Sandra Dodd

This morning I used an example about a friend not knowing that the
women's movement did her any good.
Separately, I found out this morning that a friend of mine died

I keep obituary pages for SCA folk who have passed away, so this
friend of mine is at the top of the list here:

And in making a page to keep photos and notes on, I looked around this
afternoon for what had been posted. There was a recent photo, and an
older one.

The second photo on this page has Karen, the one who needed to write
an essay in the late 1980's. She's the third woman standing--the
tallest one, in white with a white veil.

The dark-haired man with the chain mail is my friend Jeff. I mention
him sometimes. Karen was his girlfriend in those days.

The man kneeling in steel and leather armor is Leif (Bill Hammond),
who died yesterday in an accident at a power plant where he worked in

He was being knighted. The night before, I had been at Leif's vigil.
I had known him for years, and the vigil was in a tent I had made. In
that discussion with him that evening, and in a story I've told many
times in the SCA and to unschoolers, I came up with the "make the
better choice" idea that's helped me and others in those 23 years.
Leif was saying that he was worried about being a knight, but not
having a really medieval-looking camp. The two of us were sitting by
candlelight, in that tent I had made, which was well furnished. I
told him that our gear (mine and Keith's, and Steve's, and Marks--some
other friends he had specified as having nice camps) were always
evolving--that as we found better furniture or dishes or lanterns, we
replaced the less impressive bits. I said if he was going to buy a
tent and his only choices were canvas or nylon, to choose canvas. If
he had decided on canvas and his choices were orange or brown, choose
brown. And incrementally his camp would get better, if he always
made the more medieval choice.

Kirby was eight months old at the time of that event. I was going to
La Leche League, and Adult Children of Alcoholics meetings, and
learning to be a mom.

After years of using the "better choice" tool in the SCA and at home,
I mentioned that idea in a talk I gave in Sacramento in August 2002, I
told that story and recommended that if a mom's two choices were to
hit or to yell, choose "yell." And the next time, yell or speak more
quietly. And the *next* time... Think of two choices, and make the
better choice.

In the photo, the man being touched on the head with a spear (I don't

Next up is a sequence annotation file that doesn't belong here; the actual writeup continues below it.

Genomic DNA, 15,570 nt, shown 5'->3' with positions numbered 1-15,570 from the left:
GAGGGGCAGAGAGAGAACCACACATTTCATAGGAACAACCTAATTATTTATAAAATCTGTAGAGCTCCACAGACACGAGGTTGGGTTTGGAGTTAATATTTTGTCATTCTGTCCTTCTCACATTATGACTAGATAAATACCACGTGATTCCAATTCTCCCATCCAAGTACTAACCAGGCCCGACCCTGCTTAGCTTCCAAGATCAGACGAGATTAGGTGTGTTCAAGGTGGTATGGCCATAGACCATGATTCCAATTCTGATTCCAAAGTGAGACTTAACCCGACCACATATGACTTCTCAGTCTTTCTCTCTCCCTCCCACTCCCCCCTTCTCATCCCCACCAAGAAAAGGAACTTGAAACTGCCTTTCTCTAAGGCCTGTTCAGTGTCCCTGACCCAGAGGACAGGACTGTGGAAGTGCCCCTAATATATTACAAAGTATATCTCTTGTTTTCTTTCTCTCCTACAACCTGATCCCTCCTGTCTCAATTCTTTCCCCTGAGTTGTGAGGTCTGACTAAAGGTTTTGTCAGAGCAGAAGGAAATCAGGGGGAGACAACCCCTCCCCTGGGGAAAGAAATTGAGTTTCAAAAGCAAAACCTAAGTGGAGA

remember why they didn't use the sword) was Leif. That was within
twelve hours of the "make the better choice" night.

Sometimes ideas can be documented. But I didn't set out to document
it. Leif died yesterday, and a photo brought forth by another friend
includes Karen who wrote about the Women's Movement.

When Kirby was a toddler, we were at a medieval event in Colorado.
Kirby tripped over a twine divider, with stakes and with twine about
six inches off the ground, marking where they were going to put a
larger fence for the tourney field. I helped Kirby up and knelt down
and showed him the string he had tripped on, and showed him where it
was, and why it was there. Leif was standing nearby and heard the
whole thing. He came and told me I was a really good mom and he was
impressed at how I was with Kirby. Then he got tears in his eyes and
told me for the first time that he had gotten a girlfriend pregnant
when they were teens (I think he was 30 or so at the time he was
telling it), and he had never met the baby.

That's part of what gave me the deep knowledge that if one of my boys
got a girl pregnant, he would still be a father but might not
necessarily be able to be a good father, no matter how much he might
want to be there. That idea was discussed recently too, on this list
or in a chat, but I didn't mention Leif's tears and confession of
thinking of his unknown daughter when he saw others with their children.

I didn't expect all those things to tie in as they have with recent
discussions, and that photo. I think it's evidence that that living
a rich life with the expectation that sharing ideas will help people
in unpredictable ways will create and maintain a flow of benefit that
goes beyond the person, and beyond the family, into the larger world.


(here's an intermediate riff on the choice making: 1998 )